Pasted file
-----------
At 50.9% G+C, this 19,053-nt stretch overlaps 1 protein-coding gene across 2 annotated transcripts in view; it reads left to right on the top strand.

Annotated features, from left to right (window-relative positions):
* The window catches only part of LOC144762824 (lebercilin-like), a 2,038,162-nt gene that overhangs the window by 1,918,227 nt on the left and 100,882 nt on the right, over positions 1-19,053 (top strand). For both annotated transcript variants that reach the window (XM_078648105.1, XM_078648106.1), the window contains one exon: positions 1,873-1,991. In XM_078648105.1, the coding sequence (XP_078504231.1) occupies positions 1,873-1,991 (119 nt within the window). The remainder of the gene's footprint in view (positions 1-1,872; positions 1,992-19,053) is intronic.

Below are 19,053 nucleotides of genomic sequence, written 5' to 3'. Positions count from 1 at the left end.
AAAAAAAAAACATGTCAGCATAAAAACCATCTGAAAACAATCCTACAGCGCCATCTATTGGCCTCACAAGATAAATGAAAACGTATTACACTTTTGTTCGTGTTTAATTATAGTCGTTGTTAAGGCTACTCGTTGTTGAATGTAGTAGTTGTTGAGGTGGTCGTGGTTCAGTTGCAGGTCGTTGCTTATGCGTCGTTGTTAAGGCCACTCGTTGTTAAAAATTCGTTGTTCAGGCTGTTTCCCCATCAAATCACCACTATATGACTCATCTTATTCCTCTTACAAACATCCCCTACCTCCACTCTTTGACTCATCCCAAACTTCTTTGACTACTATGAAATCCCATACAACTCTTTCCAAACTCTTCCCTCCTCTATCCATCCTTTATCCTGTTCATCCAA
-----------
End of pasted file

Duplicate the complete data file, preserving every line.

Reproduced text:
At 50.9% G+C, this 19,053-nt stretch overlaps 1 protein-coding gene across 2 annotated transcripts in view; it reads left to right on the top strand.

Annotated features, from left to right (window-relative positions):
* The window catches only part of LOC144762824 (lebercilin-like), a 2,038,162-nt gene that overhangs the window by 1,918,227 nt on the left and 100,882 nt on the right, over positions 1-19,053 (top strand). For both annotated transcript variants that reach the window (XM_078648105.1, XM_078648106.1), the window contains one exon: positions 1,873-1,991. In XM_078648105.1, the coding sequence (XP_078504231.1) occupies positions 1,873-1,991 (119 nt within the window). The remainder of the gene's footprint in view (positions 1-1,872; positions 1,992-19,053) is intronic.

Below are 19,053 nucleotides of genomic sequence, written 5' to 3'. Positions count from 1 at the left end.
AAAAAAAAAACATGTCAGCATAAAAACCATCTGAAAACAATCCTACAGCGCCATCTATTGGCCTCACAAGATAAATGAAAACGTATTACACTTTTGTTCGTGTTTAATTATAGTCGTTGTTAAGGCTACTCGTTGTTGAATGTAGTAGTTGTTGAGGTGGTCGTGGTTCAGTTGCAGGTCGTTGCTTATGCGTCGTTGTTAAGGCCACTCGTTGTTAAAAATTCGTTGTTCAGGCTGTTTCCCCATCAAATCACCACTATATGACTCATCTTATTCCTCTTACAAACATCCCCTACCTCCACTCTTTGACTCATCCCAAACTTCTTTGACTACTATGAAATCCCATACAACTCTTTCCAAACTCTTCCCTCCTCTATCCATCCTTTATCCTGTTCATCCAA